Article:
Judging by the music videos, Janelle Monáe’s new album Dirty Computer isn’t exactly going for subtle — and wow, we are blessed.
After releasing dueling videos in late February for the Prince-esque jam “Make Me Feel” and the take-no-shit rap “Django Jane,” Monáe released a third video on Tuesday for “Pynk,” which takes some of the subtext of those first two videos and releases it into the desert for a joyous coming-out party.
More specifically: “Pynk” is about as queer a music video as they come. Monáe, flanked entirely by women, sings about loving the “pink, like the inside of your [wink], baby,” or like “the tongue going down (maybe).” She and her backup dancers wear voluminous pink pants that, when opened, reveal layers of ruffles that deliberately echo vaginas. At one point, actor Tessa Thompson — Monáe’s friend and long-rumored partner, who also co-starred in her videos for “Make Me Feel” and “Yoga” — bursts out from between Monáe’s pant legs with a Cheshire cat grin.
As the video’s description puts it: “‘Pynk’ is a brash celebration of creation. self love. sexuality. and pussy power! PYNK is the color that unites us all, for pink is the color found in the deepest and darkest nooks and crannies of humans everywhere...”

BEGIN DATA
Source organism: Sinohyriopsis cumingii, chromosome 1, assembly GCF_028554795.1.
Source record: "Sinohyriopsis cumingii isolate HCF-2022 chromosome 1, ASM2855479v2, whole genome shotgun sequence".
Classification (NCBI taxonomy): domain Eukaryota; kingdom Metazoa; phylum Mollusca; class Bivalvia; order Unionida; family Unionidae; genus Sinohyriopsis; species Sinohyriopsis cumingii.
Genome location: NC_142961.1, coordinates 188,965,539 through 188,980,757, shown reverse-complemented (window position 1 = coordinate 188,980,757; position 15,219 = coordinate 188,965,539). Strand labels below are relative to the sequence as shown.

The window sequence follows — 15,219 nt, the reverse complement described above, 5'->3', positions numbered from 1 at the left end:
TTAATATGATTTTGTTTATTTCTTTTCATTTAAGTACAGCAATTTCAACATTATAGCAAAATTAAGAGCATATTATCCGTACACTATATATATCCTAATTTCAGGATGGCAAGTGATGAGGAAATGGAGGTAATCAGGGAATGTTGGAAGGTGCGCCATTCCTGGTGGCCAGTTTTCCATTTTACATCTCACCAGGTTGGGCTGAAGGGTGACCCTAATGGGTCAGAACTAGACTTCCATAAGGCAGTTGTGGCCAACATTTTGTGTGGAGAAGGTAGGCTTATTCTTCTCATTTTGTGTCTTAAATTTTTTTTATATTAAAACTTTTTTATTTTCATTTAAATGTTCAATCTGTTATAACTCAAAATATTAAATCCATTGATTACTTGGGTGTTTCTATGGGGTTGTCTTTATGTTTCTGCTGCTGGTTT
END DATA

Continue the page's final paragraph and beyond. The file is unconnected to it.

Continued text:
The jaw-dropping visuals and words that Monáe, collaborator Grimes, and director Emma Westenberg put together for “Pynk” directly call back to themes introduced in Dirty Computer’s first two singles. In “Django Jane,” Monáe rapped about wanting to “paint the city pink.” In “Make Me Feel,” she danced as a woman thrilled to be caught between Thompson and an intrigued man — before ultimately deciding, what the hell, why not both?
“Pynk” takes elements from both to become a jam as defiant as it is smooth, imagining a world in which men either don’t exist or don’t particularly matter. It is worth pointing out that this kind of “pussy power” does tend to exclude trans women, and we could always stand to think harder about how to include all forms of womanhood in such feminist celebrations. But given how some male artists have called upon similar imagery and entendres to define women entirely by their body parts, it’s still refreshing to watch Monáe remix the sentiment to be empowering rather than reductive.
Dirty Computer, Monáe’s first studio album since 2012’s Electric Lady, will be released April 27. Monáe is promising that it will also come in the form of an “emotion picture,” and while I can’t say I know exactly what that means, I can safely say based on the glimpses these videos give us that we’re in for a funky, queer-as-hell treat.